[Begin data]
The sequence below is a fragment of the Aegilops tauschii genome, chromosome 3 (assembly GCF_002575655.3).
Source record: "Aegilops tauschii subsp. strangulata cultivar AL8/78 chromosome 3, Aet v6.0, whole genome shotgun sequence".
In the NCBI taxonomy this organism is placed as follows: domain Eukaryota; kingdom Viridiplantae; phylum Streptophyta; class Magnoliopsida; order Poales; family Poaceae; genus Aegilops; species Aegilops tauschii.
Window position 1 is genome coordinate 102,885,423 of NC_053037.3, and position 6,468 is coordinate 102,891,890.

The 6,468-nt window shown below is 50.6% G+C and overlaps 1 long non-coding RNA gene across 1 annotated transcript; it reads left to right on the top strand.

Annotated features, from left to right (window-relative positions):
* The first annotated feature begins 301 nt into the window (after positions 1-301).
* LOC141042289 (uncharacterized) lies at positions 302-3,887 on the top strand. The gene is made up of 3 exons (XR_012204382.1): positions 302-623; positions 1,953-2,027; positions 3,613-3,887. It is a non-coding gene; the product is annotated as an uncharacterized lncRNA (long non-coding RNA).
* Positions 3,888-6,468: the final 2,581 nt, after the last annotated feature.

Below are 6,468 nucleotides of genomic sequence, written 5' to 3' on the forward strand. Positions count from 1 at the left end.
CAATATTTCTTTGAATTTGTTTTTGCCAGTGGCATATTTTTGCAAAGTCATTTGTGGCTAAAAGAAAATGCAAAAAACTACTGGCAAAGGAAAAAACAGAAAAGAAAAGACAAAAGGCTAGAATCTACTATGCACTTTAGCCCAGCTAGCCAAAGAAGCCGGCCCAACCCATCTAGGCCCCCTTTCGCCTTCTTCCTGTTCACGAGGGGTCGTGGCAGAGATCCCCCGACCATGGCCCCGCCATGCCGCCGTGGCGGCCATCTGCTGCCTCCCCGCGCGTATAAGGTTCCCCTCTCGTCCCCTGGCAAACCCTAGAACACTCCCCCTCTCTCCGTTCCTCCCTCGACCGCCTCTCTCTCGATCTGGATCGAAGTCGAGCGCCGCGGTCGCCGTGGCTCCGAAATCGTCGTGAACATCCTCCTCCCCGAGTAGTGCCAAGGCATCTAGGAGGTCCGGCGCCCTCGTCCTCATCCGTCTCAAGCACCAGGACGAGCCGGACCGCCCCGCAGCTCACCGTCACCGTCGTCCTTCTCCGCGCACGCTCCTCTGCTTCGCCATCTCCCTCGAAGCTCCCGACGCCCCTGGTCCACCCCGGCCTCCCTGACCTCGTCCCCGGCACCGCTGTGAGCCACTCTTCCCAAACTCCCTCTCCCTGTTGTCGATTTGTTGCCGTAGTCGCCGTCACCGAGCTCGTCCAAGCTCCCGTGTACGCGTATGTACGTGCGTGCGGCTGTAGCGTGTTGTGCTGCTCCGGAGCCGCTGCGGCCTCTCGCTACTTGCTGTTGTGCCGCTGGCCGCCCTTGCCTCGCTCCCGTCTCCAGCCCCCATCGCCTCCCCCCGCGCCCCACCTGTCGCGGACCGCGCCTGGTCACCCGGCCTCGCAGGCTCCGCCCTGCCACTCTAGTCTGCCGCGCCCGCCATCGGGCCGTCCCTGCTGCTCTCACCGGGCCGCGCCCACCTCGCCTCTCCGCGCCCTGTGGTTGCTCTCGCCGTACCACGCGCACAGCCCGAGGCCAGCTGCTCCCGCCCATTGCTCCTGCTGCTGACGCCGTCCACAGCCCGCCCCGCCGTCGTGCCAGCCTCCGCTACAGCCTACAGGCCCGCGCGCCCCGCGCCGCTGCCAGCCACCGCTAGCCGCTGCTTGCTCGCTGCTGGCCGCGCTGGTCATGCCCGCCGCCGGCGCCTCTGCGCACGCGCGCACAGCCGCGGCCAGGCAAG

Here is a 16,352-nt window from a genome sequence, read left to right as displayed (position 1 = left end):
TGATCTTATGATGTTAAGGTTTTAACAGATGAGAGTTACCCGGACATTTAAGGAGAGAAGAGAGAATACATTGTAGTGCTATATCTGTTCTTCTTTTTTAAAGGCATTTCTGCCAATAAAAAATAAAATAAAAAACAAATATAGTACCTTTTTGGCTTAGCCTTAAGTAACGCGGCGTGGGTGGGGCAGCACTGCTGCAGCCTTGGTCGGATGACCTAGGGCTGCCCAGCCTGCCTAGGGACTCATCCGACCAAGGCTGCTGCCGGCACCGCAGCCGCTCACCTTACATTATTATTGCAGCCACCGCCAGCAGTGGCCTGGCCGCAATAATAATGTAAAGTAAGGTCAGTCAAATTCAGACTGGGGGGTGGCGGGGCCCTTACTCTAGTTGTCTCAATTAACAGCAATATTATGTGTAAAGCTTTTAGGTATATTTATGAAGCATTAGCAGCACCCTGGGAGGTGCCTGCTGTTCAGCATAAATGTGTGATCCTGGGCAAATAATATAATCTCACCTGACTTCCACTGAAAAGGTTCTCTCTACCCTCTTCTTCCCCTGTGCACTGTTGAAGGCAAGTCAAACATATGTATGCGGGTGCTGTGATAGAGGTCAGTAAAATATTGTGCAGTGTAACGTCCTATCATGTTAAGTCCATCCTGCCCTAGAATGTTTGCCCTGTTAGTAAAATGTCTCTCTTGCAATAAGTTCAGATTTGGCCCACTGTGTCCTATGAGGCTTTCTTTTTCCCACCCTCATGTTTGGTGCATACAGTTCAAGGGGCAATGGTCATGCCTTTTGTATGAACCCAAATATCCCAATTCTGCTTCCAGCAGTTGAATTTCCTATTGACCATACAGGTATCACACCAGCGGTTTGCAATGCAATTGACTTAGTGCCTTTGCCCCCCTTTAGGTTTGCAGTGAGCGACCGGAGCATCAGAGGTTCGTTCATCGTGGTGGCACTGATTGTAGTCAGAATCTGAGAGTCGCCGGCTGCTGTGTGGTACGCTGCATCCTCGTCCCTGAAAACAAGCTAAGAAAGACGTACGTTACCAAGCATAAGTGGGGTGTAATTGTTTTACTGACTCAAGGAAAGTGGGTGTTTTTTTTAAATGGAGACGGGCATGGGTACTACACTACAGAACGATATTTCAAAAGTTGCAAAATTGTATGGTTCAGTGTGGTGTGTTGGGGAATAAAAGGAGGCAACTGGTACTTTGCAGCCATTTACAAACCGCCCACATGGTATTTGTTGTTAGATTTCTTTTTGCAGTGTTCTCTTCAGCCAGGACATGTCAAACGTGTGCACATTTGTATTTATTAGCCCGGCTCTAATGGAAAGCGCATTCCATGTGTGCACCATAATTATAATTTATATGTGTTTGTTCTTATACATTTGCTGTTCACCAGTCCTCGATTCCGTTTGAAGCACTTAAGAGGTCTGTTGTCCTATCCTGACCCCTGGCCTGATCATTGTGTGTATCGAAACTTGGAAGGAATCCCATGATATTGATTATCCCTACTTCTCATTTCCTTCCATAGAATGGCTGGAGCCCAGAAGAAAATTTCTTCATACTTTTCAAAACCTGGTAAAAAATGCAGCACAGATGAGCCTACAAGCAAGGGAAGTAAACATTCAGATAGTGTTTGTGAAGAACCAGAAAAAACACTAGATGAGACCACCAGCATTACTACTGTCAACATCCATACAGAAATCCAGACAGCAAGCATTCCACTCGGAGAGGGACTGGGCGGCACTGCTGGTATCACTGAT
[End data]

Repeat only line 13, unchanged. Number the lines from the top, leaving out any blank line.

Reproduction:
TGATCTTATGATGTTAAGGTTTTAACAGATGAGAGTTACCCGGACATTTAAGGAGAGAAGAGAGAATACATTGTAGTGCTATATCTGTTCTTCTTTTTTAAAGGCATTTCTGCCAATAAAAAATAAAATAAAAAACAAATATAGTACCTTTTTGGCTTAGCCTTAAGTAACGCGGCGTGGGTGGGGCAGCACTGCTGCAGCCTTGGTCGGATGACCTAGGGCTGCCCAGCCTGCCTAGGGACTCATCCGACCAAGGCTGCTGCCGGCACCGCAGCCGCTCACCTTACATTATTATTGCAGCCACCGCCAGCAGTGGCCTGGCCGCAATAATAATGTAAAGTAAGGTCAGTCAAATTCAGACTGGGGGGTGGCGGGGCCCTTACTCTAGTTGTCTCAATTAACAGCAATATTATGTGTAAAGCTTTTAGGTATATTTATGAAGCATTAGCAGCACCCTGGGAGGTGCCTGCTGTTCAGCATAAATGTGTGATCCTGGGCAAATAATATAATCTCACCTGACTTCCACTGAAAAGGTTCTCTCTACCCTCTTCTTCCCCTGTGCACTGTTGAAGGCAAGTCAAACATATGTATGCGGGTGCTGTGATAGAGGTCAGTAAAATATTGTGCAGTGTAACGTCCTATCATGTTAAGTCCATCCTGCCCTAGAATGTTTGCCCTGTTAGTAAAATGTCTCTCTTGCAATAAGTTCAGATTTGGCCCACTGTGTCCTATGAGGCTTTCTTTTTCCCACCCTCATGTTTGGTGCATACAGTTCAAGGGGCAATGGTCATGCCTTTTGTATGAACCCAAATATCCCAATTCTGCTTCCAGCAGTTGAATTTCCTATTGACCATACAGGTATCACACCAGCGGTTTGCAATGCAATTGACTTAGTGCCTTTGCCCCCCTTTAGGTTTGCAGTGAGCGACCGGAGCATCAGAGGTTCGTTCATCGTGGTGGCACTGATTGTAGTCAGAATCTGAGAGTCGCCGGCTGCTGTGTGGTACGCTGCATCCTCGTCCCTGAAAACAAGCTAAGAAAGACGTACGTTACCAAGCATAAGTGGGGTGTAATTGTTTTACTGACTCAAGGAAAGTGGGTGTTTTTTTTAAATGGAGACGGGCATGGGTACTACACTACAGAACGATATTTCAAAAGTTGCAAAATTGTATGGTTCAGTGTGGTGTGTTGGGGAATAAAAGGAGGCAACTGGTACTTTGCAGCCATTTACAAACCGCCCACATGGTATTTGTTGTTAGATTTCTTTTTGCAGTGTTCTCTTCAGCCAGGACATGTCAAACGTGTGCACATTTGTATTTATTAGCCCGGCTCTAATGGAAAGCGCATTCCATGTGTGCACCATAATTATAATTTATATGTGTTTGTTCTTATACATTTGCTGTTCACCAGTCCTCGATTCCGTTTGAAGCACTTAAGAGGTCTGTTGTCCTATCCTGACCCCTGGCCTGATCATTGTGTGTATCGAAACTTGGAAGGAATCCCATGATATTGATTATCCCTACTTCTCATTTCCTTCCATAGAATGGCTGGAGCCCAGAAGAAAATTTCTTCATACTTTTCAAAACCTGGTAAAAAATGCAGCACAGATGAGCCTACAAGCAAGGGAAGTAAACATTCAGATAGTGTTTGTGAAGAACCAGAAAAAACACTAGATGAGACCACCAGCATTACTACTGTCAACATCCATACAGAAATCCAGACAGCAAGCATTCCACTCGGAGAGGGACTGGGCGGCACTGCTGGTATCACTGAT